Have you ever thought about how lovely it is to watch someone do what they love? How inspiring it is to see that kind of passion and spark for something?
I ask these questions with something already in mind; what brings out this sort of admiration for me is the art of slam/performance poetry. Spoken Word.
I recently attended a Spoken Word show for Andrea Gibson and Sarah Kay, two poets who are near and dear to my heart for a few reasons. I started getting into poetry when I was a sophomore in high school, and Andrea Gibson’s pieces on YouTube were some of the first I came across while I was exploring this phenomenal art form. Sifting through other popular pieces of the Internet also led to Sarah Kay’s work, and I was immediately hooked when I saw her TedTalk on “If I Should Have a Daughter.” I remember trying to emulate their styles and trying to see life through metaphors like they had done so beautifully, so elegantly, so wonderfully. Over the years, however, I’ve developed my own style and am more confident in presenting work that does not feel like a simple imitation of what is popular on the Internet. Even still, it’s amazing to come full circle and be able to see two of my biggest inspirations on stage together.
As a poet, I am constantly looking for new ways to express my emotions or to explore how creative I can be to express something. I remember being so moved by Andrea and Sarah’s pieces, even from behind a screen. I couldn’t help but think, “Wow, I want to make others feel what I’m feeling right now when I listen to them.”
I don’t want to just give away the details of what pieces these poets shared, but I cannot forget all the chills and goosebumps I got from hearing both of these poets’ sets. Seeing them up there brought me back to the high school days where I would sit in front of my computer with a pen and paper, listening to all of their pieces online. I tried taking notes on what sounded “good” to me -- truthfully, that just resulted in copying pieces of their poems over and over again so I could start to feel them come together in my own mind -- but I realized quickly that striving to be at a level of eloquence that has taken years to perfect was rather unrealistic.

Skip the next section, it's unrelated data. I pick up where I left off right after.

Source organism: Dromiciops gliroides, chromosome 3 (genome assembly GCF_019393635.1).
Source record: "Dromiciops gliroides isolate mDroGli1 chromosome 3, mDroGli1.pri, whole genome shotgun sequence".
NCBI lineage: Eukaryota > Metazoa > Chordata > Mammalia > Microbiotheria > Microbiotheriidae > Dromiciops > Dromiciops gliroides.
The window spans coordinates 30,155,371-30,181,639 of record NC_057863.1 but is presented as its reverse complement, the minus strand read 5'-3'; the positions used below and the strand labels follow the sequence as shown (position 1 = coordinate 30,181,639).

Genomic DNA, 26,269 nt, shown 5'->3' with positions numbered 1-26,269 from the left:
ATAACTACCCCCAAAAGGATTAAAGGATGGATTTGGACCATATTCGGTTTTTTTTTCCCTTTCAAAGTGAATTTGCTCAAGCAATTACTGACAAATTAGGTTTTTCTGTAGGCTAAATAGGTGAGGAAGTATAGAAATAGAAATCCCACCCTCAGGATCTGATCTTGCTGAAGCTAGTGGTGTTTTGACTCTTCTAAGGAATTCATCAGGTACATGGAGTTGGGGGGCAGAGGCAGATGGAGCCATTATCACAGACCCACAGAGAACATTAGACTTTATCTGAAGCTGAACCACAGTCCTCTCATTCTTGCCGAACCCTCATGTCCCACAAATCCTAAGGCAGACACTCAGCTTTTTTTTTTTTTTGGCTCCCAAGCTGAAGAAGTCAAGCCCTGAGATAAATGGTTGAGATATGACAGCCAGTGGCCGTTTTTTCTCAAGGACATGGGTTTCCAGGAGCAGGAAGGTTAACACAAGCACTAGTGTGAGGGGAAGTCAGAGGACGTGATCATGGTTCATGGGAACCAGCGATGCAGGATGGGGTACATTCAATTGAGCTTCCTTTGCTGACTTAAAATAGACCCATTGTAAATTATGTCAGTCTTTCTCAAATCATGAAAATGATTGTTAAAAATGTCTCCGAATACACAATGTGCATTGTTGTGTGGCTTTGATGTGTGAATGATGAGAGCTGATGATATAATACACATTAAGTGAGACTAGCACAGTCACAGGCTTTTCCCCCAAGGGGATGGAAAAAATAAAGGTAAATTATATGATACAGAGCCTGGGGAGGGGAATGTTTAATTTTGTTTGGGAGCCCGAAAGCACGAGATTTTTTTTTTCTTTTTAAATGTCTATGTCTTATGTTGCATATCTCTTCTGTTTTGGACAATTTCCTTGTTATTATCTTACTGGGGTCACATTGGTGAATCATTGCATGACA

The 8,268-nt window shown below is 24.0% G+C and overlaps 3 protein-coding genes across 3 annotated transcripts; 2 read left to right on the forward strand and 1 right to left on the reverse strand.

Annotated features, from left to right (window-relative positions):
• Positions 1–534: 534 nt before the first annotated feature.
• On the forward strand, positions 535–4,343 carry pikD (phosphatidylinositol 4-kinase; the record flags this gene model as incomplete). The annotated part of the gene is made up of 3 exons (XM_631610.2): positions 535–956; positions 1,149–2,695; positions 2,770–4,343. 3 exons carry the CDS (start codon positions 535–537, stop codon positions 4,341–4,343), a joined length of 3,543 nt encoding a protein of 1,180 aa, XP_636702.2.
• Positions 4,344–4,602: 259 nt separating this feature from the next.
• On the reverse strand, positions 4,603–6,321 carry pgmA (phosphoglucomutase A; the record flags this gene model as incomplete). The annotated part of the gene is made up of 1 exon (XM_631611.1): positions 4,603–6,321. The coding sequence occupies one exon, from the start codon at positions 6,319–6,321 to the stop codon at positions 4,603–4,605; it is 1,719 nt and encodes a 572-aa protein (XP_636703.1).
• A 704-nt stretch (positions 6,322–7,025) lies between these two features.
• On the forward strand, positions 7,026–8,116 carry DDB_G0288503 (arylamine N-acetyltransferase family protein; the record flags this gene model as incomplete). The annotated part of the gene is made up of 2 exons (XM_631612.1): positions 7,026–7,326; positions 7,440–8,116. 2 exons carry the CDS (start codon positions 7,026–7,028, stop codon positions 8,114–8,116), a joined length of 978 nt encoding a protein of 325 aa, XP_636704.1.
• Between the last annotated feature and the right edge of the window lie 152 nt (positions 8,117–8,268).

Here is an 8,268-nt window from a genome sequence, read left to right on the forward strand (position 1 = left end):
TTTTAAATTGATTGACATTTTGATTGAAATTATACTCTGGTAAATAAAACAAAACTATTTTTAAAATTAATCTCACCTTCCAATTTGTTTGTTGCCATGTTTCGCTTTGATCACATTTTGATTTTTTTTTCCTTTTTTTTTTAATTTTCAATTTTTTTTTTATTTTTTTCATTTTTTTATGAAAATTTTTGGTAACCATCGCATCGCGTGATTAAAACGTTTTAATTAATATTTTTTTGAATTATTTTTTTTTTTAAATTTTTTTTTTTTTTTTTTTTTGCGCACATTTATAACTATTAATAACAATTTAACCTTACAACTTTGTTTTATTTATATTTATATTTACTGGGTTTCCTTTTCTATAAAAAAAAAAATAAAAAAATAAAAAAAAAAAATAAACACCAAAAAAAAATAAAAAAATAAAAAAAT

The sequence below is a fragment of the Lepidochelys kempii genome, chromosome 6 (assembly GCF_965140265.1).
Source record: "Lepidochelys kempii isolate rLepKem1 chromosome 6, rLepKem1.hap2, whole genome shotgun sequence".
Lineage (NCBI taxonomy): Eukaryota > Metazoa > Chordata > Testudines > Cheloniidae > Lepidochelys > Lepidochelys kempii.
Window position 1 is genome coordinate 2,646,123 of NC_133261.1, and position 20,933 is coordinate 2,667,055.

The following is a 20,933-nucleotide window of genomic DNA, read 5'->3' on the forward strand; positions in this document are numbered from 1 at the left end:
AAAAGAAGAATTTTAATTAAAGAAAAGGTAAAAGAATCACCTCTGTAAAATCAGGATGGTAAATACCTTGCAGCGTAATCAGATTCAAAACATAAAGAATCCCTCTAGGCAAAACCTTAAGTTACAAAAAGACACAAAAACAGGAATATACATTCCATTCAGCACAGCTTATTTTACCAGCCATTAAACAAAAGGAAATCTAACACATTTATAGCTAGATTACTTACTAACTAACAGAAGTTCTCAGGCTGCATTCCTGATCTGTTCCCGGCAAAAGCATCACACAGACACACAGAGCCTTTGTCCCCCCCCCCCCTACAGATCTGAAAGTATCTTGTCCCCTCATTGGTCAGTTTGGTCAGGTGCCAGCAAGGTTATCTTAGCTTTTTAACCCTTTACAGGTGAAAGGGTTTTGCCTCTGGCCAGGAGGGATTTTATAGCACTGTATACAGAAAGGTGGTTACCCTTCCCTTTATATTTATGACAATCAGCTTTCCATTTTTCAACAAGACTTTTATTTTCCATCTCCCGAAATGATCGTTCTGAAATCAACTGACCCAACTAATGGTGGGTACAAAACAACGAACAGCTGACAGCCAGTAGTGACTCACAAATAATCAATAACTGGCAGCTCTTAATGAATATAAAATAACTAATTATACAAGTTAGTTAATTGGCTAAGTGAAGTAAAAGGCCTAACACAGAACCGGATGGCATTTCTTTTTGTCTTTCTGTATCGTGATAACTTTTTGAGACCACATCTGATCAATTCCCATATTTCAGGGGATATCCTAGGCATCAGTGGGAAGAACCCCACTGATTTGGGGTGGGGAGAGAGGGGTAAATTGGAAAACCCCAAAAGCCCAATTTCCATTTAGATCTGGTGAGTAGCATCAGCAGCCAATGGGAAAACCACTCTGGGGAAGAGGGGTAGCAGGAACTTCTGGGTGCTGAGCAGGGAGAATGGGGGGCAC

I can recall being frustrated when I felt that I didn’t “sound like them” or I wasn’t “good” like them. Now that I’ve had more experience performing on stage, writing more often, and processing my emotions in college, I find that that stuff doesn’t matter anymore. I’ve realized how much other people can appreciate hearing other people’s truths and stories, and that can be expressed in any amount of prose or poetry, eloquent or not (what is eloquence anyway? Who decides what is eloquent?) Seeing them perform affirmed for me how important it is to simply do what I love, and to keep doing it because if I know I can reach one person with my words, it is enough for me to know that it is worth my time. And even if I don’t always reach someone with every single piece, I know that I am writing for me. Hearing Andrea and Sarah’s powerful pieces felt like such an honor because I could tell how much processing and craft went into the writing, and I understand how difficult it can be to get on stage and talk about struggles and immense hardships.
Being at the show reminded me that I have this unshakable passion for poetry that I always want to continue to nurture. I am thankful to have these inspirations to look up to and to remind myself being able to write my own truths through my poetry is powerful.